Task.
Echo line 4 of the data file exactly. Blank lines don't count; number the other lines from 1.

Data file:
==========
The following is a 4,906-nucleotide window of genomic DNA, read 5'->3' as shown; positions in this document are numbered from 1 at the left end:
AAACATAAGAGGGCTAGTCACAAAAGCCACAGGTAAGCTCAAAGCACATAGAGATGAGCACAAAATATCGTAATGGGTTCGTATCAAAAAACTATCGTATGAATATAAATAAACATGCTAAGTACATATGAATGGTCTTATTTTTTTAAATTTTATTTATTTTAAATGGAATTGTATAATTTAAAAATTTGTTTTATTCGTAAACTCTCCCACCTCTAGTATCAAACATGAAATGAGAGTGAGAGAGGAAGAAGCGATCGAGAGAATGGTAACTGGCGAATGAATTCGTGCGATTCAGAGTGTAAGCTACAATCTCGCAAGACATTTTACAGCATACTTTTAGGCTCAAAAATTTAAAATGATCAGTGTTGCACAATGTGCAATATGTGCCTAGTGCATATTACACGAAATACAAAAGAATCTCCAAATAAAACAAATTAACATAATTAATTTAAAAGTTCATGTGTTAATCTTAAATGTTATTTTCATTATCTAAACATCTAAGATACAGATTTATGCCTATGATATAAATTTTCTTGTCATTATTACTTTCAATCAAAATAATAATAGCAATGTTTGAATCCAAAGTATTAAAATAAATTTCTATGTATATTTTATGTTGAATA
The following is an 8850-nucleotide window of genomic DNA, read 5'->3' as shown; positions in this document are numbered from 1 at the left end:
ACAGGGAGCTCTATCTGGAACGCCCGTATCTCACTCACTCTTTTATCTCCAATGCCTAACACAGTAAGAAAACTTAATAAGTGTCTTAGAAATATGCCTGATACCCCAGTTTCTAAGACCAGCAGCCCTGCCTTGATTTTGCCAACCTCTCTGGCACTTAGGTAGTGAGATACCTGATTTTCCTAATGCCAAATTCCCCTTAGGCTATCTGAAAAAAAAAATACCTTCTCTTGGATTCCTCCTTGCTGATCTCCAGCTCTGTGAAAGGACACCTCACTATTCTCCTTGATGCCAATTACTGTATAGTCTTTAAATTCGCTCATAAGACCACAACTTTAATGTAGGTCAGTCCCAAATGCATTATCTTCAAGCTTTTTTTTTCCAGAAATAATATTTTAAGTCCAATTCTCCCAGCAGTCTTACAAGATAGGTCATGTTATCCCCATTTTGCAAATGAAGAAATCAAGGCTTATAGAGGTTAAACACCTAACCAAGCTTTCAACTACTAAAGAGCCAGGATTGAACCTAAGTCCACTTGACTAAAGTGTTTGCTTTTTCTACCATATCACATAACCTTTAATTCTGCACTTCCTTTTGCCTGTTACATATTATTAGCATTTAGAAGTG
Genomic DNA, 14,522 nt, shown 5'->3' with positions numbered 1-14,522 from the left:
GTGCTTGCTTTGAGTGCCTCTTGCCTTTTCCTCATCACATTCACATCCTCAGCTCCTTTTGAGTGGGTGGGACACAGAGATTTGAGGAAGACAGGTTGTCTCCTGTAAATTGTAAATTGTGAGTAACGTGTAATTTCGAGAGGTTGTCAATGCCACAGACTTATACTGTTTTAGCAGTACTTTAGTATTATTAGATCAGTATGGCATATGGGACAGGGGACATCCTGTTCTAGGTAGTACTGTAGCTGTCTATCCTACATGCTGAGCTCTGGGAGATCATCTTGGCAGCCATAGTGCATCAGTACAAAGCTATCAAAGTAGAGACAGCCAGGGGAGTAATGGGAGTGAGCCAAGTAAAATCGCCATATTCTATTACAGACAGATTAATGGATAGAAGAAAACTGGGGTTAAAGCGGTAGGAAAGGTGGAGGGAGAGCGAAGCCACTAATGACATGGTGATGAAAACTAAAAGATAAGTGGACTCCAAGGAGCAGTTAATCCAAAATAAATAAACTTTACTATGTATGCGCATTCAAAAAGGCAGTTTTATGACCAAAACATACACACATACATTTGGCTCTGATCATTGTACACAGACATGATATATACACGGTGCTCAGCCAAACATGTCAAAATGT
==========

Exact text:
ACAGGGAGCTCTATCTGGAACGCCCGTATCTCACTCACTCTTTTATCTCCAATGCCTAACACAGTAAGAAAACTTAATAAGTGTCTTAGAAATATGCCTGATACCCCAGTTTCTAAGACCAGCAGCCCTGCCTTGATTTTGCCAACCTCTCTGGCACTTAGGTAGTGAGATACCTGATTTTCCTAATGCCAAATTCCCCTTAGGCTATCTGAAAAAAAAAATACCTTCTCTTGGATTCCTCCTTGCTGATCTCCAGCTCTGTGAAAGGACACCTCACTATTCTCCTTGATGCCAATTACTGTATAGTCTTTAAATTCGCTCATAAGACCACAACTTTAATGTAGGTCAGTCCCAAATGCATTATCTTCAAGCTTTTTTTTTCCAGAAATAATATTTTAAGTCCAATTCTCCCAGCAGTCTTACAAGATAGGTCATGTTATCCCCATTTTGCAAATGAAGAAATCAAGGCTTATAGAGGTTAAACACCTAACCAAGCTTTCAACTACTAAAGAGCCAGGATTGAACCTAAGTCCACTTGACTAAAGTGTTTGCTTTTTCTACCATATCACATAACCTTTAATTCTGCACTTCCTTTTGCCTGTTACATATTATTAGCATTTAGAAGTG